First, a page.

El Salvador Ecological Forecasting - NASA DEVELOP Fall 2015 @ Langley Research Center - Lake Harding Association

El Salvador Ecological Forecasting – NASA DEVELOP Fall 2015 @ Langley Research Center

El Salvador Ecological Forecasting – NASA DEVELOP Fall 2015 @ Langley Research Center

By Micah Moen 0 Comment March 25, 2020


>>Stephen Zimmerman: A mountainous tropical
forest region in Northern El Salvador, La Mancomunidad La Montañona, Chalatenango has
been experiencing forest degradation and deforestation for many years. This region is home to many
small scale subsistence farmers whose main crops include corn, rice, beans, and sorghum.
The old growth forests, known as primary forests of La Montañona, are pine-oak dominant and
were subject to low levels of slash and burn agriculture for many years before the outbreak
of civil war in 1979. As people fled the conflict, secondary forests dominated by broadleaf oaks,
were given a chance to regrow until peace settled over the region in 1992. As farmers
and community members began immigrating back to El Salvador.>>Courtney Duquette: The forests of the La
Mancomunidad La Montañona are crucial to the health of this region. These forests remove
carbon from the atmosphere, filter rivers and streams that locals use for their only
water source, and provide soil stability to the more mountainous regions.>>Stephen Zimmerman: In collaboration with
the Earth Institute at Columbia University ABES Project, the DEVELOP Fall 2015 El Salvador
Ecological Forecasting team has set out to make a Land Use/Land Cover map and a forecast
model using TerrSet Land Change Modeler that will allow the community in La Mancomunidad
La Montañona and the project end-users, MARN, to monitor the condition of their forests,
anticipate changes, and mitigate potential issues.>>Jordan Ped: To accomplish these tasks, a
combination of Landsat CDR 4 and 5 TM and Landsat CDR 8 OLI were obtained from USGS
for the years 1986 through 2014. Additional data was provided by our partners including
higher resolution imagery from Rapid Eye and QuickBird Satellites and field surveys of
small plots throughout the area. Beginning by identifying the most critical land cover
and land use types in the region, and using the most recent landsat image from 2014, ‘training
sites’ were created for each land cover type. ArcGIS and Earth Engine were used to
test multiple supervised classification methods. The results aren’t always very accurate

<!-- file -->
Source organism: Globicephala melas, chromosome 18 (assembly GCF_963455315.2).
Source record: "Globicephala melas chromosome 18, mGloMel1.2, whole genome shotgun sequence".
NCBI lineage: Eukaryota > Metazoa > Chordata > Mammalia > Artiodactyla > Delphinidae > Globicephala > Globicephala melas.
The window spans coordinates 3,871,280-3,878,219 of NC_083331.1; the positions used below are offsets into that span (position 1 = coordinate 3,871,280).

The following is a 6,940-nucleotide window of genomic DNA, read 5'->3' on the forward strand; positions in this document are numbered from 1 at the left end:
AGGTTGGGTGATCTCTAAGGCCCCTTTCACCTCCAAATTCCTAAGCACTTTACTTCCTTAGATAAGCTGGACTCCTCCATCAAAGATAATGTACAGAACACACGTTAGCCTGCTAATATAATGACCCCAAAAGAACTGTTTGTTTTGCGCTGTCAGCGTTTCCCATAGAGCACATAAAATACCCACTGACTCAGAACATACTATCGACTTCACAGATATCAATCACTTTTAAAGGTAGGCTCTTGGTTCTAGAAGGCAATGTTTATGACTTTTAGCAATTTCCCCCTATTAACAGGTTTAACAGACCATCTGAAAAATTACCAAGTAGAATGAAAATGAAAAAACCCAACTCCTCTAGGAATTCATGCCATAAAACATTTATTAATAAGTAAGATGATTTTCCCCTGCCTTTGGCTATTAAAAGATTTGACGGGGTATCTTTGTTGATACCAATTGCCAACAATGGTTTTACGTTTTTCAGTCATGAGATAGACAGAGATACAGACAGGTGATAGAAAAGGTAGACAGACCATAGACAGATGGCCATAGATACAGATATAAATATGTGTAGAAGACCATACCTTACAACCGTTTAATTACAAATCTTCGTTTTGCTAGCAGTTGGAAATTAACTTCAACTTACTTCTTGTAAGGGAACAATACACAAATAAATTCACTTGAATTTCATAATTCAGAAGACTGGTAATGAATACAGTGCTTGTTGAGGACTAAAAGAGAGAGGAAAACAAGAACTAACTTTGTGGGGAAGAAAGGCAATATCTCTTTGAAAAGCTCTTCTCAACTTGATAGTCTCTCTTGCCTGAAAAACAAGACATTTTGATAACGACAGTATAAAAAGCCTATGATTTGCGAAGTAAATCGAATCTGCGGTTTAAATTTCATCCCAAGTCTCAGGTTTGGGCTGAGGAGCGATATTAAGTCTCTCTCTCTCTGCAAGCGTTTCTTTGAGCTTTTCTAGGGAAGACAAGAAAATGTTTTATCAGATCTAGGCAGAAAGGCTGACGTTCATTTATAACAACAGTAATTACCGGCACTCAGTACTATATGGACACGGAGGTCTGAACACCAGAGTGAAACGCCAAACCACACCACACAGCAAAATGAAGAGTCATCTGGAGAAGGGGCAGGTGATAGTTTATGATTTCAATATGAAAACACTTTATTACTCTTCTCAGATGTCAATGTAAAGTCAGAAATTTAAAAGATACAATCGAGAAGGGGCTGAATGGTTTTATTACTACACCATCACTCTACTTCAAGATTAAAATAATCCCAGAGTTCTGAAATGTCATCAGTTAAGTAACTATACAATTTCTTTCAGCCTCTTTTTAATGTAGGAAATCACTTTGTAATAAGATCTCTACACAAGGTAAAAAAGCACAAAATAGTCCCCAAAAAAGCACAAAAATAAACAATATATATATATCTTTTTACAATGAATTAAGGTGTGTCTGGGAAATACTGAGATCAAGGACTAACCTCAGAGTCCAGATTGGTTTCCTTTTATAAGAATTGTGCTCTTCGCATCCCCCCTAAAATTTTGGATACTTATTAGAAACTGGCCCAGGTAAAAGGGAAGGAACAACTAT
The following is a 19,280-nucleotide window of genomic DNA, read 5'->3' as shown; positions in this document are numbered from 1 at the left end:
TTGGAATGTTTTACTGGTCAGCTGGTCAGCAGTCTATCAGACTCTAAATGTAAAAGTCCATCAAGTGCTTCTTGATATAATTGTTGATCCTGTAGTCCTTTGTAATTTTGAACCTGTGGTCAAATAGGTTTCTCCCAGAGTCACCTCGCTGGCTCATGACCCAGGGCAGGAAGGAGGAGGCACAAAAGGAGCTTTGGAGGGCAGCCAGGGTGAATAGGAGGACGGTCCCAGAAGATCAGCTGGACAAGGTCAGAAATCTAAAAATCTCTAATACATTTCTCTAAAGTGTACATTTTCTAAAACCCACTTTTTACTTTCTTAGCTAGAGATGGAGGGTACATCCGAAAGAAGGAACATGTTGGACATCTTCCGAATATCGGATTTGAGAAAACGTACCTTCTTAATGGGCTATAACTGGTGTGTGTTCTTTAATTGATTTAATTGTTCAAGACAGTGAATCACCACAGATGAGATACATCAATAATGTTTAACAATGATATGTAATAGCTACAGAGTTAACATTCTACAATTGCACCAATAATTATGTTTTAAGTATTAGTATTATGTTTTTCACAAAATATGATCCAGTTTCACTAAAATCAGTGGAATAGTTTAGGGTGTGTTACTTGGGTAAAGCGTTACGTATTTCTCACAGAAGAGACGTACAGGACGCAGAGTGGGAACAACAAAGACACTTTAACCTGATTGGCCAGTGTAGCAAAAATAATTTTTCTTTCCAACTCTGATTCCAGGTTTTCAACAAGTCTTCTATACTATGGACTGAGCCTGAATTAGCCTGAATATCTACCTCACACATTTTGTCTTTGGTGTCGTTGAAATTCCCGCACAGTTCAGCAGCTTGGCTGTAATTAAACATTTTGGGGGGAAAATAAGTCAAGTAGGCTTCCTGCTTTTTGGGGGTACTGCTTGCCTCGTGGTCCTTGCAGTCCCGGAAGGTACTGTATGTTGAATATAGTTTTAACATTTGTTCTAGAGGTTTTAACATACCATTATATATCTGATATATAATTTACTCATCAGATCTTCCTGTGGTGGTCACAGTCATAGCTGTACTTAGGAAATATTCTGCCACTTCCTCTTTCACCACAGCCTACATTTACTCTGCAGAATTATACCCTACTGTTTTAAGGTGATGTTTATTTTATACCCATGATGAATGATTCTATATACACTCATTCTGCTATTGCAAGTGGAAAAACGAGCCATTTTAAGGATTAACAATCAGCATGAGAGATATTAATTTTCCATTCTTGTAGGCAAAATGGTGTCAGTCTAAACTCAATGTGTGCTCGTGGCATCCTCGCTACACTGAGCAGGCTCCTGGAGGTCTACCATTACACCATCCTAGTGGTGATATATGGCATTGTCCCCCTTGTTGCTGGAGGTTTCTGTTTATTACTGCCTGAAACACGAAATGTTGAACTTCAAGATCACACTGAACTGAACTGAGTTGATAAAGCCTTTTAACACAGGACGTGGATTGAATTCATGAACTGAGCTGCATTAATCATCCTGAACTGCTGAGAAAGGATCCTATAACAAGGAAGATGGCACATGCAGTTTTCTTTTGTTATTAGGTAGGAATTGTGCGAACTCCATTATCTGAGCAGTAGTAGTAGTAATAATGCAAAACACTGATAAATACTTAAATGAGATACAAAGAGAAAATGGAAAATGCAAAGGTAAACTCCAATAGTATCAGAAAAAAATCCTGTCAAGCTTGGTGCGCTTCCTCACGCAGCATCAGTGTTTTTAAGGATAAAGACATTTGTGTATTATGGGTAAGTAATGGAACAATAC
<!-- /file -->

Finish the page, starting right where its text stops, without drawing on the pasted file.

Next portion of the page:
the first time in any classification. This is partially a result of simplifying complicated
land use patterns into a limited number of categories. And so the 2014 training sites
were refined using plot data and high resolution imagery to create the most accurate classification
possible. The classifications from 1986 and 2014 were
used as the baseline inputs for the development of a forecast model over the longest historical
time period available.>>Susannah Miller: Using a more accurate classification
created with high resolution RapidEye to validate our classifications, a percent similar statistic
comparing land classes on a pixel-by-pixel scale was calculated. A more robust accuracy
assessment was performed using ABES plot level data for forest, crop, and pasture. This ground
truth combined with 60 randomly selected points from the urban and water classes were compared
to ArcGIS Maximum Likelihood Classification. The overall accuracy was determined to be
60.1%. This is not the land use or land cover we expected to see in La Mancomunidad La Montañona
in 2030. With further refinement of training sites and better change variables the model
could be greatly improved during the spring 2016 term.>>Courtney Duquette: Determining the most
accurate classification algorithm will help to build a baseline for future classifications,
allowing for long term monitoring of the region and throughout El Salvador. The future of
the forests of La Mancomunidad La Montañona depend on the decisions being made today.
This project will help MARN build a better understanding of the current trends. Information
can be passed all the way down to the subsistence farming level and help safeguard forests,
agricultural traditions, and the livelihoods in La Mancomunidad La Montañona.

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